For Lieutenant General K J S Dhillon, General Officer Commanding, 15 Corps, the current tenure in Jammu and Kashmir is his seventh stint since 1988. A Kashmir veteran, he took charge in the Valley on February 10 this year, just four days before the attack on a CRPF convoy that killed 40 in Pulwama. In an interview to The Indian Express, he says that there has been no cross-Line of Control infiltration as is being rumoured in Gulmarg. “I sleep well in the night,” Lt Gen Dhillon says, when asked what worries him when he goes to bed.
It has been a month since the Centre decided to abrogate Article 370 and bifurcate the state into two Union Territories. What is your assessment as we speak today?
Post-August 5, what is news for us? It is peace and no loss of life, which is what Kashmir needs. There has been wonderful synergy between all segments of administration – security and civilian. The atrocities have been only from terrorists and stone-pelters. Maintenance of normalcy has been the objective all along.
How has this coordination worked? What was the mechanism to tackle day-to-day issues in the Valley?
We hold meetings once in two days, and these last for about two to two-and-a-half hours. Initially, these meetings were chaired by the NSA. Nowadays, these meetings are chaired by Advisor to the Governor. Top officials from the police, paramilitary forces, the Army, and the civilian establishment take part in the meetings and discuss situations in complete detail. Everyone is free to give their views. The meeting would discuss the decisions to be taken over the next 48 hours. Decisions are taken unanimously with very stakeholder included. This way, synergy is maintained.
What about responses to situations which demand sudden and immediate attention?
We do contact each other whenever there is a need.
Many talk about unease below the surface. The calm in the Valley masks the tension and unease. There are instances where you have concerns. For instance, cross-LoC infiltration may lead to increase in the number of terrorists in the hinterland. This can lead to disruption of life of common citizens, and also cause loss to public and private property.
We have looked at the LoC very closely. It is well-covered and taken care of. In the hinterland, there were concerns that the situation can get volatile. These were well visualized and well-coordinated too amongst all stakeholders including civil administration.
Give us an example of some decisions taken by the collective leadership that would have helped local Kashmiris.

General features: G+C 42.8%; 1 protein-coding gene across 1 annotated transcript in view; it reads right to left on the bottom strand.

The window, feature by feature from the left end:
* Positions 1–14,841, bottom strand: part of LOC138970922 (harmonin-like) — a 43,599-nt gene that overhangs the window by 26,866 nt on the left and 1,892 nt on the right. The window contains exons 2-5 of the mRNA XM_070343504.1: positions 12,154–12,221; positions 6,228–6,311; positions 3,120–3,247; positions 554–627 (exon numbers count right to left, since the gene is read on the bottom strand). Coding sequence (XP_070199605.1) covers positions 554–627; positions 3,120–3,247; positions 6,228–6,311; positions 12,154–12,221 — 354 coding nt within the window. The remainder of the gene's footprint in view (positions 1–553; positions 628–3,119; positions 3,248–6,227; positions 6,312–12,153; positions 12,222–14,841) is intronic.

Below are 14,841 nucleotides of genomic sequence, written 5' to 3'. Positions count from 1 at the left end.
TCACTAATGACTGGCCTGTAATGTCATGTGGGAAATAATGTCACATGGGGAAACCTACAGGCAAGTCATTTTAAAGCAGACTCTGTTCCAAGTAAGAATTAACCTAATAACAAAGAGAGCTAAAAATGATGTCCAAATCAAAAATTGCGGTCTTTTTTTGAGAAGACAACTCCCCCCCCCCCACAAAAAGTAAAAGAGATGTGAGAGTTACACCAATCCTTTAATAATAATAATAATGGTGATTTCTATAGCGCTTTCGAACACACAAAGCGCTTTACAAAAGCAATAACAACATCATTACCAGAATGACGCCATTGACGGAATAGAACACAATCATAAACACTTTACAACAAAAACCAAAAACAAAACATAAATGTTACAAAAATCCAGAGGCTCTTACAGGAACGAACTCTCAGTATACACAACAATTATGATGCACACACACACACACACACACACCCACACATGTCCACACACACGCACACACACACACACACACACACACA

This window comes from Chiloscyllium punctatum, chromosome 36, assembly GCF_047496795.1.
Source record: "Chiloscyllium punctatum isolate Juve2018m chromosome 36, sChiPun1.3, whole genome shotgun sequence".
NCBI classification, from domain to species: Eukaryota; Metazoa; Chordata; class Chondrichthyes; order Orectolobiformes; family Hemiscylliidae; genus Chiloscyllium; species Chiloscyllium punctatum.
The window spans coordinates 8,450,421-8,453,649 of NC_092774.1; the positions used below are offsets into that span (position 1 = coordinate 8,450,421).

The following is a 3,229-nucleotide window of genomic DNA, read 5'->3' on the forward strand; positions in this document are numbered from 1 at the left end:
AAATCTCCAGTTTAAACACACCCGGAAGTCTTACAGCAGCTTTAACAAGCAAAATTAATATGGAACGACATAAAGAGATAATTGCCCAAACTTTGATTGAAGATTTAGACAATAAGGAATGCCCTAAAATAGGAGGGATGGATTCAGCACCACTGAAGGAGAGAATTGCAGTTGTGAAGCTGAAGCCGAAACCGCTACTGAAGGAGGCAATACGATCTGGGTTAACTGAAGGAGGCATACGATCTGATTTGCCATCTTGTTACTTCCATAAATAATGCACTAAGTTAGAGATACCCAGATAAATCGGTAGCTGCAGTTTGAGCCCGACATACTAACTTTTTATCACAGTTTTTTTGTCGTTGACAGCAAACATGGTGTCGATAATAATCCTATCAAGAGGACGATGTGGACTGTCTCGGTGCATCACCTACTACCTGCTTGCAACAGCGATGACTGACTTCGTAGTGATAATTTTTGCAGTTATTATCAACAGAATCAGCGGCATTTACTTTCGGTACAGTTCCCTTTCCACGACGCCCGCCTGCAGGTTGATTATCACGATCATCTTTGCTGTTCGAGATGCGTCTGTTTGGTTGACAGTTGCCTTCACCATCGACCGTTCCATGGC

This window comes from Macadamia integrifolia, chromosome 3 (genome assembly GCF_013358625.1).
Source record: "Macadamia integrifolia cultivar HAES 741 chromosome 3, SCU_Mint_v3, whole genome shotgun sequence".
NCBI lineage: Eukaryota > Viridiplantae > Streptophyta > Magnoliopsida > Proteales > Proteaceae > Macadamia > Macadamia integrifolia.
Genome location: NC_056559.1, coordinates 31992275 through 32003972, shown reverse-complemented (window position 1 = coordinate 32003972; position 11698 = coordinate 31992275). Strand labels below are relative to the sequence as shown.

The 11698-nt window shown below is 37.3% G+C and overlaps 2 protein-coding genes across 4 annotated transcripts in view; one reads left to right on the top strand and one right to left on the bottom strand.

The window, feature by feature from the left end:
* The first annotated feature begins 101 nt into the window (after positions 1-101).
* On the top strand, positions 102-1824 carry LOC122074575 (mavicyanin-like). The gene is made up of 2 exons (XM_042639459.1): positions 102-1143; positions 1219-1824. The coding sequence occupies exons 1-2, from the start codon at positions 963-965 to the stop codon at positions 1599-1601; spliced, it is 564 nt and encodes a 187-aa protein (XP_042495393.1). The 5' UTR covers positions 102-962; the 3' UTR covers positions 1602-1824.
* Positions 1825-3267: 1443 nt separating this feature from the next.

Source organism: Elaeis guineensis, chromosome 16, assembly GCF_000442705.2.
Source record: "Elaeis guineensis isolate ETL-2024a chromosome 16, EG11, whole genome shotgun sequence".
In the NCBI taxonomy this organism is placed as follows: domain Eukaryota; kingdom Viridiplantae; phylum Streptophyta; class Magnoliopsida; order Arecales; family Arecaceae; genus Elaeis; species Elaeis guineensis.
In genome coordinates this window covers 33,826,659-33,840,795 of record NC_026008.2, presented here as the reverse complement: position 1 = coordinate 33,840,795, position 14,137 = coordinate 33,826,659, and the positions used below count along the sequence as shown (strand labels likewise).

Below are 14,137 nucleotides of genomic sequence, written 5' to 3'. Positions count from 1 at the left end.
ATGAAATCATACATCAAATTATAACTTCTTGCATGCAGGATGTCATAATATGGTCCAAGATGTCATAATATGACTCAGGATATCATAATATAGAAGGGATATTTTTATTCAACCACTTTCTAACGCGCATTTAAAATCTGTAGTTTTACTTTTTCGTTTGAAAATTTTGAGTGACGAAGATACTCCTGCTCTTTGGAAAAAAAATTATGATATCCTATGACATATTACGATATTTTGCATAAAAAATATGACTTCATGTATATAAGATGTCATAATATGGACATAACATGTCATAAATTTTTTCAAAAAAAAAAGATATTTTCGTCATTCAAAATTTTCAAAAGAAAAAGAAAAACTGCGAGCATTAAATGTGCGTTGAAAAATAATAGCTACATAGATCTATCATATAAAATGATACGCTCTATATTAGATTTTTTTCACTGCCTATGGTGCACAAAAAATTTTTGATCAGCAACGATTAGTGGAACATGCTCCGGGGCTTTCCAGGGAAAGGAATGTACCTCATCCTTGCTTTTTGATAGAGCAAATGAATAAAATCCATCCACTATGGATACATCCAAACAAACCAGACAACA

There has been considerable focus that we should take decisions that touch people’s lives. The collective leadership gets complete feedback by consolidating aspirations of people. It was brought to our notice that the apple crop is ready, and there was fear if the farmers would lose income because of the situation. Accordingly, the government decided that NAFED and the horticulture department would pick up the apple crop of farmers here itself. The details of this initiative are in public domain.
In spite of rumours that terrorists would obstruct movement of apples, scores of trucks loaded with apples are moved every day. This is done under umbrella security provided by the forces – our dominating presence, regular patrolling and search operations jointly with other forces. And our very presence has ensured that the route, including National Highways, are well covered. An overall feeling of security exists now.
What are the directions that you have received from Army headquarters on handling the situation post August 5?
There are two aspects to this. One relates to conventional operations and LoC-counter infiltration. How to deal with this situation. The other relates to a charter on how to work with security forces and civilian administration to maintain peace and order. Here, the main pillars for the Army are good faith and minimum force. We stick to these two pillars.
Of late, there has been increased rumours of infiltration from Gulmarg.
This rumour has been there since two Pakistan terrorists were caught in the Gulmarg sector. I can confirm with all the authority on my command that all this is not true. Many journalists have already been to Gulmarg to assess the situation first hand. In my last media briefing, I said there have been 350 operations in Gulmarg near the Line of Control and the hinterland. Yes, there has been infiltration attempts. The launchpads in PoK have been full — tanzeems including LeT, JeM, Hizbul and Al Badr, frequently come to Pakistani posts. Every day, there is firing. Attempts of infiltration are also made in Poonch, Rajouri and Jammu sectors.
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